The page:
Sunday, June 7, 2020
Scarf joints, ugh!
As I begin this process I find myself asking why? The best answer I can give anyone is that I do not have any 6x6 timbers that are 22' long. I have made several of these scarf joints before and with a few variations and every time it become a new learning experience. So here goes blog followers.
Setting up a work surface that is level and sturdy is the first order of business. Because of my lack of confidence and that I do not have any extra 6x6's to waste I chose to put to 18 footers together like this. My thinking was that if I goof it up I will still have enough length to try again. After all I only need 22'
So the scarf is going to look like this. The ends are squinted so that when the wedge is driven in the middle the joint is locked together. I could go through all the layout but just let me tell you I spent the better part of the morning laying it out, sanding it off and trying it again until I got it.
After several fits and starts I had the first half cut and was pretty happy with the results. If you notice the cut on the left side requires a plunge cut and because the timber is 6" thick has to be made from both sides with the 7- 1/4 skill saw. Then you have to connect the two to remove the piece. No small task when working with rough sawn timber that is not square. Think about that.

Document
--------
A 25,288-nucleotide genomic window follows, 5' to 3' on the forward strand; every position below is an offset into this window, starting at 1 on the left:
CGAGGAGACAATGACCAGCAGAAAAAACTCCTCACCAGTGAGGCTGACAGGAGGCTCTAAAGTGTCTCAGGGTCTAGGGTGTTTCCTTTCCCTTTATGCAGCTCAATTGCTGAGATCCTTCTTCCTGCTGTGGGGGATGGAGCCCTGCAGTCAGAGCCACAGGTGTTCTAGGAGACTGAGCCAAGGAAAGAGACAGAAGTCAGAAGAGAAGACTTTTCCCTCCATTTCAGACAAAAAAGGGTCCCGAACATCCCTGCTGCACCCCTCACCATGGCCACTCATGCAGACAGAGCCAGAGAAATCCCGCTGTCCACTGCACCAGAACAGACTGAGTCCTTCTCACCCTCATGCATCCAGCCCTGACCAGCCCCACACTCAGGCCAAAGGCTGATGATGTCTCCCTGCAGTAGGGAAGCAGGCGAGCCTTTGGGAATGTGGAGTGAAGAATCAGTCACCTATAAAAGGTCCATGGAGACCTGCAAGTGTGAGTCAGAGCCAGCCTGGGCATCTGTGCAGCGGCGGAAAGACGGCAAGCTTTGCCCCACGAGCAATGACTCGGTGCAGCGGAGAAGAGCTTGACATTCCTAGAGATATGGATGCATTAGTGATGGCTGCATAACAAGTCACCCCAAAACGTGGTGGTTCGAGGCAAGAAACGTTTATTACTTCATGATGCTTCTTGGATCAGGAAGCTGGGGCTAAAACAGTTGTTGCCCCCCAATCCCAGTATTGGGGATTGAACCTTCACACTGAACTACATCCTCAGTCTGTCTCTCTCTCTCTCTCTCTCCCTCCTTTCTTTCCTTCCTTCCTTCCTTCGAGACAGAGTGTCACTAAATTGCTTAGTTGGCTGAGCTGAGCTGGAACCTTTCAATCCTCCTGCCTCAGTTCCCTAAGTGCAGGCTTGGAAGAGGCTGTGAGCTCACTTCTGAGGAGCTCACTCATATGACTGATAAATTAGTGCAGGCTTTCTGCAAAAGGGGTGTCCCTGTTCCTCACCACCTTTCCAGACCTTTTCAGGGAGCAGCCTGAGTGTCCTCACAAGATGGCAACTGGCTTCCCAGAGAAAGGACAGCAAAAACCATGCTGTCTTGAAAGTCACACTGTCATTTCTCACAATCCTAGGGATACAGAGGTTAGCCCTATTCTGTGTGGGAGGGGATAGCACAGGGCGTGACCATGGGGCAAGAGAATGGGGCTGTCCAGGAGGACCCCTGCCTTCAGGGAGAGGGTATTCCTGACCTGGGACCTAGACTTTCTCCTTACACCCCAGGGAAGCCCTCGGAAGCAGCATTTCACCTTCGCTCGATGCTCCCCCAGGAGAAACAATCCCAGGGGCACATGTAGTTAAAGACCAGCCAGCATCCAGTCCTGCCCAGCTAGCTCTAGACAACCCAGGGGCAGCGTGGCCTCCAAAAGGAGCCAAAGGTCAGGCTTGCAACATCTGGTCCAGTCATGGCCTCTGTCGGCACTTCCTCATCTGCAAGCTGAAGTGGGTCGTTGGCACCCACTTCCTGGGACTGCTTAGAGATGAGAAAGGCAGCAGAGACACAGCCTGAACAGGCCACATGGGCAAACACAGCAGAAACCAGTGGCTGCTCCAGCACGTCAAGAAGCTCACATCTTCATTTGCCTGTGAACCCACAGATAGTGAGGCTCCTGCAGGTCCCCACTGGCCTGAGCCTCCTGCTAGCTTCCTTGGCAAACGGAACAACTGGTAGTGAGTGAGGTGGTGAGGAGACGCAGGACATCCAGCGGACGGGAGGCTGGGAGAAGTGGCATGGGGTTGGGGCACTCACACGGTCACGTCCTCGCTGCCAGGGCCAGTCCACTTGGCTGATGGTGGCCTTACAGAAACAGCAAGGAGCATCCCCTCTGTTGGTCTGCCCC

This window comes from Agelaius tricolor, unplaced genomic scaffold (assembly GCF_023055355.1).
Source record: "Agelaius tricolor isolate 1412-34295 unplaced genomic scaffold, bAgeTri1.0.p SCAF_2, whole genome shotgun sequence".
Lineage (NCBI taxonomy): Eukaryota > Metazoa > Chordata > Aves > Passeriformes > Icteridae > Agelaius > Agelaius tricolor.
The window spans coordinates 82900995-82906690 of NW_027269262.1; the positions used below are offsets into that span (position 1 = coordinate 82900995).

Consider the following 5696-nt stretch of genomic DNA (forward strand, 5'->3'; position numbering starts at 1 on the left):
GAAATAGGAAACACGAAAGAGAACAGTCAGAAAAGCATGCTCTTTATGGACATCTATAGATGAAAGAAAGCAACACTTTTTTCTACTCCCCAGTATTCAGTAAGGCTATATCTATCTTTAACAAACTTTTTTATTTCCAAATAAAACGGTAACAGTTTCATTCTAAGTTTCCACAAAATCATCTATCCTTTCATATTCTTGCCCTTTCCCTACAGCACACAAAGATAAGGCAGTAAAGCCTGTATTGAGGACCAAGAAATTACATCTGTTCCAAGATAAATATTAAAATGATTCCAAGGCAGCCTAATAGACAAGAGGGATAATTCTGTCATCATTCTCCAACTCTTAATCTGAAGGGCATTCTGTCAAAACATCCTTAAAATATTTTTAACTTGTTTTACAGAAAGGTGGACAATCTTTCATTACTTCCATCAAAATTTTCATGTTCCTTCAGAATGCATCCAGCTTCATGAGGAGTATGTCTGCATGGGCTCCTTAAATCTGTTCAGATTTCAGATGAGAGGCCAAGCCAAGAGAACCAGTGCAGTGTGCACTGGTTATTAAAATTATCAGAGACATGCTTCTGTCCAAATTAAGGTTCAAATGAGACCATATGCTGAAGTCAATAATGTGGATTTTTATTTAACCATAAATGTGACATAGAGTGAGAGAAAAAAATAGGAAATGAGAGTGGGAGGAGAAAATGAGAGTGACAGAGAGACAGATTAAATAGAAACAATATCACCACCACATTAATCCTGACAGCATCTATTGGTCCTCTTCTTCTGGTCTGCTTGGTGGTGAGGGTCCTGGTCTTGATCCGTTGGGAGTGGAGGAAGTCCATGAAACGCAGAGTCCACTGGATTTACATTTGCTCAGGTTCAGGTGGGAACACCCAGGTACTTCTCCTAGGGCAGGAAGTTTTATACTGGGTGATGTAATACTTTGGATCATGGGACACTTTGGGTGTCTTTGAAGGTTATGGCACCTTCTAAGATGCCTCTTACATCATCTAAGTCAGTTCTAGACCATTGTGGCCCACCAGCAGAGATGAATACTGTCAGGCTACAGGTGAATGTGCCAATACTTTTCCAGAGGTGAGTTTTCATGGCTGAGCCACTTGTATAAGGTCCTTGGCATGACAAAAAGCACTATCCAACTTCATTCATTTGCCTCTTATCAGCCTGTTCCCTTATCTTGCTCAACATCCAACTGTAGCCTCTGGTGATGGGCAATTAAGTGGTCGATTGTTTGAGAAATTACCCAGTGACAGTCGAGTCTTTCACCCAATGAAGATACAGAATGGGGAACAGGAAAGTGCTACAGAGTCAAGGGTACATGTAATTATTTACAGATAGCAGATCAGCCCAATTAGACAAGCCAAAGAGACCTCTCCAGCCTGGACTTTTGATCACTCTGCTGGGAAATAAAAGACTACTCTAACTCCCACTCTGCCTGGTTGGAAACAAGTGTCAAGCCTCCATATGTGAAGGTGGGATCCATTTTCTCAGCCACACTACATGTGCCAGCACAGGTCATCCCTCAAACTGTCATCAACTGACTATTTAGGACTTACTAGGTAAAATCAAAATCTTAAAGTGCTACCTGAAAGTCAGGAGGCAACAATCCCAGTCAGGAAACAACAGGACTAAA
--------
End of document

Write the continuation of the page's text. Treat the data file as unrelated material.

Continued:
After watching a video on this they said just to trace the profile of the first one on to the second piece. Easy Peasy, right? Well wheeling around two 18' 6x6"s weighing 150 pounds each is a hand full. But I got it. Even cut it so I had about a 1 - 1/2" of camber into the joint.
And there we have it. Getting the ends and surfaces even and tight like this is achieved by a process called "sawing up the kerf" and as you can see really does the job. The folding wedge in the middle is cut so that the outside surfaces are parallel when driven in. This is much better that a standard tapered single wedge. So one down and two to go. This was going to be easier than I thought. But you know what they say, "At the end of a perfect day, look out the day is not over yet!"
So here we go on to beam number two. Layed down one of the first pieces and traced the cut lines. Carefully marking with an "X" the material that was to be removed and a "V" to show which side of the line to make the saw kerf. Don't want to get confused and...
SECOND CUT. Good grief. The one in the middle. I had a 50/50 chance of getting this right and blew it. All I'll say is that I had a brief moment of prayer and moved on after I cut this piece off and started over. Did I mention this was going to be a "new" learning experience. Nothing new about making mistakes like this for me. Just having a hard time blaming it on one of the Big 3 - Poor Material - Bad Equipment or Someone Else and since I was by myself that option was out.
Two down one to go.